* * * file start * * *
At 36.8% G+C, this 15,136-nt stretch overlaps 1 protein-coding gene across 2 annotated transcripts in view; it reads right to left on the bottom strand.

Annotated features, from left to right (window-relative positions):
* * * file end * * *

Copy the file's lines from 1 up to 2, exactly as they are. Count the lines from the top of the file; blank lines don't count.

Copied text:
At 36.8% G+C, this 15,136-nt stretch overlaps 1 protein-coding gene across 2 annotated transcripts in view; it reads right to left on the bottom strand.

Annotated features, from left to right (window-relative positions):